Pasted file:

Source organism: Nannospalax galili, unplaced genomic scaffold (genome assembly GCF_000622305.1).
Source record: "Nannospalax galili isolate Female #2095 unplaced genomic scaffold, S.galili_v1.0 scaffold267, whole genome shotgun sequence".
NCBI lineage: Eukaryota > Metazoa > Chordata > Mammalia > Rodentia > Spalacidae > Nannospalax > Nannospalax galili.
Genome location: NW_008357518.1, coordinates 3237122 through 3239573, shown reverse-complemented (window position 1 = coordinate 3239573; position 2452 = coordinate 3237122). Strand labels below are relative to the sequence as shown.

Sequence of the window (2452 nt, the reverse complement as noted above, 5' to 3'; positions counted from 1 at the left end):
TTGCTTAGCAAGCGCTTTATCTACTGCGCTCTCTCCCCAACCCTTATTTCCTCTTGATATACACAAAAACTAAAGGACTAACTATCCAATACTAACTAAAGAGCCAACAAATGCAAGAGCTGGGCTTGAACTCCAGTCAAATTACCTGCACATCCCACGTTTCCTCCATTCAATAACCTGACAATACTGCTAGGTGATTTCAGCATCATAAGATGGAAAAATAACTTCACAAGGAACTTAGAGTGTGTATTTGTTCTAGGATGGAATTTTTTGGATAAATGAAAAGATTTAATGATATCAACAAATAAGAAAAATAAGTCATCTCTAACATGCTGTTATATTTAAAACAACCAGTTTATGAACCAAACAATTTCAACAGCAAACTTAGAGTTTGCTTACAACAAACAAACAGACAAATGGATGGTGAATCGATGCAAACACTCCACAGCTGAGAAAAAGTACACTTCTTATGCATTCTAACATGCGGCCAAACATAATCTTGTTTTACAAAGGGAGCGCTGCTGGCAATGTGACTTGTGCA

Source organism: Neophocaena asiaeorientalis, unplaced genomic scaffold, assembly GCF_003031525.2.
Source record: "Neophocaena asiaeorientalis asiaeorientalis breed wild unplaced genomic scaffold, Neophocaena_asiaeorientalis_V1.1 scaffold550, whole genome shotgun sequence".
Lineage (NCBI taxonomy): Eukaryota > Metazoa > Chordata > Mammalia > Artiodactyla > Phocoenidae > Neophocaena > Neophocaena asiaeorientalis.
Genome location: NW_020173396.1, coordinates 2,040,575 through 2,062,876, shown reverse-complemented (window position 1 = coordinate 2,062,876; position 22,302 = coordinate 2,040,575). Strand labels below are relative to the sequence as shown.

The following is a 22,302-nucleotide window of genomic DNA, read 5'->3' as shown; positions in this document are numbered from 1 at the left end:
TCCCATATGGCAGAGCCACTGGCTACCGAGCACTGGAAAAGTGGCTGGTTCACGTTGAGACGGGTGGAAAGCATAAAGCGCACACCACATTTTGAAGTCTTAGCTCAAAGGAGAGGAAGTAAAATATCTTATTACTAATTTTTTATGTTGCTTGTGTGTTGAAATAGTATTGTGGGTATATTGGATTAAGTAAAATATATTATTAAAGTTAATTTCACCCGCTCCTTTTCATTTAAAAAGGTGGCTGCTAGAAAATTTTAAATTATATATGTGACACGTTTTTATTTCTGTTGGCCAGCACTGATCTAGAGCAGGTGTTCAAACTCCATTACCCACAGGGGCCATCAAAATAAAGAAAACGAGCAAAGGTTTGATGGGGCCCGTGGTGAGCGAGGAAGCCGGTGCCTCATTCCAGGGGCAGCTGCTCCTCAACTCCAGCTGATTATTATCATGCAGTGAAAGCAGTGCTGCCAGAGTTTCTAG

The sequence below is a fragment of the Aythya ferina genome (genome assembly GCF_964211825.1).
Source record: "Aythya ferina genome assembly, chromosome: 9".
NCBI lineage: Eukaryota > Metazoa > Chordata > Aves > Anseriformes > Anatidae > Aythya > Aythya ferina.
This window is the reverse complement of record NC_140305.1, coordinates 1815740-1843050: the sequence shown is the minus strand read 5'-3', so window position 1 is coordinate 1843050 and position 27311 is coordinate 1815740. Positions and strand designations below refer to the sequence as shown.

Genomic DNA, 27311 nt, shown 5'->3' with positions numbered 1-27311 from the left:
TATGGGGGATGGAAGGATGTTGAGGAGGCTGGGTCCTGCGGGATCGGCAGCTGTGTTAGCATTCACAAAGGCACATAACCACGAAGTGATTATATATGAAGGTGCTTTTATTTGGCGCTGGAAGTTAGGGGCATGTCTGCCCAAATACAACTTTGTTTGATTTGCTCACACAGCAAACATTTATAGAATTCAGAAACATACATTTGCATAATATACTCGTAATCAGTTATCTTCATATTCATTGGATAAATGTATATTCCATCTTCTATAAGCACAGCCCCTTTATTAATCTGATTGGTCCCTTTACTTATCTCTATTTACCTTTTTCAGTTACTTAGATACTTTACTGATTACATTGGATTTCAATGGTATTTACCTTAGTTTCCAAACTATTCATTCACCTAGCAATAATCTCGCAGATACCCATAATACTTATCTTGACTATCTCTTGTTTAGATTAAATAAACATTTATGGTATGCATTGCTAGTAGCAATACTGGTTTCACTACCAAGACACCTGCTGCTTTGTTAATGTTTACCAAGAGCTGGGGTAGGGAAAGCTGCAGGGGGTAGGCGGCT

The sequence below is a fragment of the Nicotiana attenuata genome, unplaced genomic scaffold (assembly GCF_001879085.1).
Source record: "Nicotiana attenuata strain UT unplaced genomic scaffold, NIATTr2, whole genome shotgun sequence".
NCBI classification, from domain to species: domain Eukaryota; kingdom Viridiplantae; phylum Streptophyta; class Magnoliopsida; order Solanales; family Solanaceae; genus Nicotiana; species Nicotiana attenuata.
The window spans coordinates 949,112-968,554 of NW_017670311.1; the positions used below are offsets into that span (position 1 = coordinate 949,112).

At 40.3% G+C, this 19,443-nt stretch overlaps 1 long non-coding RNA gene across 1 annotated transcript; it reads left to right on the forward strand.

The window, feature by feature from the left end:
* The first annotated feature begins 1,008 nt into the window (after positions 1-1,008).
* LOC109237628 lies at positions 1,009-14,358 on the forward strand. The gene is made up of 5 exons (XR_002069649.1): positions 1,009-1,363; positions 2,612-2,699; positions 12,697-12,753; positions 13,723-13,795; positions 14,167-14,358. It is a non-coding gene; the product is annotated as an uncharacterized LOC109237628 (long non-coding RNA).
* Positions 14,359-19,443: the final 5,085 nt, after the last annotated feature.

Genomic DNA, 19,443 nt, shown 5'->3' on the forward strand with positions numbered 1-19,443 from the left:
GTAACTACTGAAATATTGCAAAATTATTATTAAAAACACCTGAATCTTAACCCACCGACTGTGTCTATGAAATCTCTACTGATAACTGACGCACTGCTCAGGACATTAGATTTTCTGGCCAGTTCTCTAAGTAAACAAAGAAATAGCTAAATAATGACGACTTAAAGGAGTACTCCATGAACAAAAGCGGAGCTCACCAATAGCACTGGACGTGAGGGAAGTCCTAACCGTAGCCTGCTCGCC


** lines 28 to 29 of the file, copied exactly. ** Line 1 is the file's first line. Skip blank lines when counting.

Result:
Genomic DNA, 19,443 nt, shown 5'->3' on the forward strand with positions numbered 1-19,443 from the left:
GTAACTACTGAAATATTGCAAAATTATTATTAAAAACACCTGAATCTTAACCCACCGACTGTGTCTATGAAATCTCTACTGATAACTGACGCACTGCTCAGGACATTAGATTTTCTGGCCAGTTCTCTAAGTAAACAAAGAAATAGCTAAATAATGACGACTTAAAGGAGTACTCCATGAACAAAAGCGGAGCTCACCAATAGCACTGGACGTGAGGGAAGTCCTAACCGTAGCCTGCTCGCC